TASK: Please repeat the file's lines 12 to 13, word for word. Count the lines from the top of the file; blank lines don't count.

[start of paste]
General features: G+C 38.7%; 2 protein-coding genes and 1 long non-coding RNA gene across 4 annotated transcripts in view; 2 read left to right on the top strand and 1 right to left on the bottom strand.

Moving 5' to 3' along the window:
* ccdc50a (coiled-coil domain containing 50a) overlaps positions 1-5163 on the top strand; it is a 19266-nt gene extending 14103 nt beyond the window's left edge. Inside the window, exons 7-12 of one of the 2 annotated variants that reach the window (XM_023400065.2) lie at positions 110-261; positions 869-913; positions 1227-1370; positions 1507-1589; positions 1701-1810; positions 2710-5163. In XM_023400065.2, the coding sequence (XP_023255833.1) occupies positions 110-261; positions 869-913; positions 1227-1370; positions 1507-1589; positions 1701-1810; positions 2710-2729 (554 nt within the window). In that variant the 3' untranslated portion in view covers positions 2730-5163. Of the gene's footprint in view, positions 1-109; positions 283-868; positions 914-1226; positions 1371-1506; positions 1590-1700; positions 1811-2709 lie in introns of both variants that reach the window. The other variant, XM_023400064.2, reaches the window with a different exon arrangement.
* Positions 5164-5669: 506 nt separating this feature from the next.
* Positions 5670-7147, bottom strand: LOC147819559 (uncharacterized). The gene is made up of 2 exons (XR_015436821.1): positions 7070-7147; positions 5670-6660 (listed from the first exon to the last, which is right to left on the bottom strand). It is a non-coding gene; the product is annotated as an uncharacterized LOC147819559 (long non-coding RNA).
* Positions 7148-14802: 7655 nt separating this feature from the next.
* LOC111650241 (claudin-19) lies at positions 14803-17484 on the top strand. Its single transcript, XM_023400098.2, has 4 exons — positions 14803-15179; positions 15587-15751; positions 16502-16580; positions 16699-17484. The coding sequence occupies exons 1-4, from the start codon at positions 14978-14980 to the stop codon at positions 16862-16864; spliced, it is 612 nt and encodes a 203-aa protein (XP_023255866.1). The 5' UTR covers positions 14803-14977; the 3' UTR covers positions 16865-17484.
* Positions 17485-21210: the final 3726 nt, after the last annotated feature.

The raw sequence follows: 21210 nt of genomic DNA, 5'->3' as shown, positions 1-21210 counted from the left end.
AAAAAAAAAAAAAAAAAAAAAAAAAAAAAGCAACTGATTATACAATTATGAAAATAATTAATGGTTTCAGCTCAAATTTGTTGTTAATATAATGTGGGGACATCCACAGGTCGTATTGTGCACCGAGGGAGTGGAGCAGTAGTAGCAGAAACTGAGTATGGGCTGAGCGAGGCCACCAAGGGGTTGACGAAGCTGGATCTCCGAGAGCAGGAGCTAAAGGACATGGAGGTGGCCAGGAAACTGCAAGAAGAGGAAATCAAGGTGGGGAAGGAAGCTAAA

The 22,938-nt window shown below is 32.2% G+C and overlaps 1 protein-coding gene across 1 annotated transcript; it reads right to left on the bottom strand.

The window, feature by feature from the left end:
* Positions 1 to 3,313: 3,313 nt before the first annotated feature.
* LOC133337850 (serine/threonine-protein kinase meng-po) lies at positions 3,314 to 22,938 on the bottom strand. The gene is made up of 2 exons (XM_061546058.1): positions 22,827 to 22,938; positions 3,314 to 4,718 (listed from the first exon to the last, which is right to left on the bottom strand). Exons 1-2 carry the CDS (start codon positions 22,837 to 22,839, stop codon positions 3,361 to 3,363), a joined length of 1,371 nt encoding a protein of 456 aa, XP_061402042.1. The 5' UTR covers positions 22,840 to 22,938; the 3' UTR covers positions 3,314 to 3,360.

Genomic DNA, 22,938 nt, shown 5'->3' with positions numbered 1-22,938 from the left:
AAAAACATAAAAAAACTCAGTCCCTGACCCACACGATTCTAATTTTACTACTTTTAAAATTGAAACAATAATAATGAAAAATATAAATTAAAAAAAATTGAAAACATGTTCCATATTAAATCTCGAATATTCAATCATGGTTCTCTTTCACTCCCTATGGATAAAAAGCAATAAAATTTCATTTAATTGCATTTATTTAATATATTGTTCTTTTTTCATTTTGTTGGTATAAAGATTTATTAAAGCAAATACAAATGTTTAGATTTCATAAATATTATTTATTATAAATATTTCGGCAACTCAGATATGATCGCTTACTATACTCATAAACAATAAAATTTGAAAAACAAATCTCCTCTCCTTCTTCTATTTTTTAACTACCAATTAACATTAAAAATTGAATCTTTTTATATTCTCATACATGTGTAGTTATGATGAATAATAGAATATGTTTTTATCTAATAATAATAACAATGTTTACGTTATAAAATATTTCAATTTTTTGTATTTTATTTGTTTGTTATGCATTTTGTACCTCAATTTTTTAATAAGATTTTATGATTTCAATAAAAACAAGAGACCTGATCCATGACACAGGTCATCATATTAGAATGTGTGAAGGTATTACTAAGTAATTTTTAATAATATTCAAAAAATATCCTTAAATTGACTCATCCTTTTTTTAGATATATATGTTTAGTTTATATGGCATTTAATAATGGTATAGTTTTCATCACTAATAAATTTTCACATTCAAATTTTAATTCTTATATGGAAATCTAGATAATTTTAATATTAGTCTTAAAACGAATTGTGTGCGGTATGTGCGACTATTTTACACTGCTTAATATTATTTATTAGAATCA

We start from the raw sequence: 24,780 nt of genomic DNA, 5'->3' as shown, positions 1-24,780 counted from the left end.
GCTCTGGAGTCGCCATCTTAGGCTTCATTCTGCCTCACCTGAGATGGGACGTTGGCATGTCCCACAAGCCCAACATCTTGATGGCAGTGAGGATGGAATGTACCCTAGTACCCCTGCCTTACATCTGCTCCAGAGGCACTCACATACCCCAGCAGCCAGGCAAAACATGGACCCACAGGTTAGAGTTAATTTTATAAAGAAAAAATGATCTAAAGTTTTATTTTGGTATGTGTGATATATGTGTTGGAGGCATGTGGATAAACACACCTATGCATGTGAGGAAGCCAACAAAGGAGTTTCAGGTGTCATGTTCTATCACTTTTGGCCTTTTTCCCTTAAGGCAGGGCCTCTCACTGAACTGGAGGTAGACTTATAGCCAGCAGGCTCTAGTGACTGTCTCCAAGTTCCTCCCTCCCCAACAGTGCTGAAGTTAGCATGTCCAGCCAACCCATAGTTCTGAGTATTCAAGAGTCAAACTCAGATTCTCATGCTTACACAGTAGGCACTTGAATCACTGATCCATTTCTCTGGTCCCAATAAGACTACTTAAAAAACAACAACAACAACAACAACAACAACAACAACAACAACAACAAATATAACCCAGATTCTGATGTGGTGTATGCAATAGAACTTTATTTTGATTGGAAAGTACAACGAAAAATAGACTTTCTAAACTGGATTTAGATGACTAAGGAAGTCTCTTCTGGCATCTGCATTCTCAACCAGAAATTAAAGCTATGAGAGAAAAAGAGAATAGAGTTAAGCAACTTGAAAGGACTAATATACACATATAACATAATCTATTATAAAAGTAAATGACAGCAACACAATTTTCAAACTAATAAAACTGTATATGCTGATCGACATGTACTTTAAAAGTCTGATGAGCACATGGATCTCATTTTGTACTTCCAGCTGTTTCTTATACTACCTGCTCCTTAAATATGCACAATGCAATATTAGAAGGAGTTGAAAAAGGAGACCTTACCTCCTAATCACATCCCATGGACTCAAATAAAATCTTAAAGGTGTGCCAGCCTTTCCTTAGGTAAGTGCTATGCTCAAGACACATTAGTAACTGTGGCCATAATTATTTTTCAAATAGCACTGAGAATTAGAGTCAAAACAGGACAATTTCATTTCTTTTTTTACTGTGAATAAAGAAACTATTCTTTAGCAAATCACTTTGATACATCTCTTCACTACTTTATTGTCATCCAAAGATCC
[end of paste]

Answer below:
The window, feature by feature from the left end:
* Positions 1 to 3,313: 3,313 nt before the first annotated feature.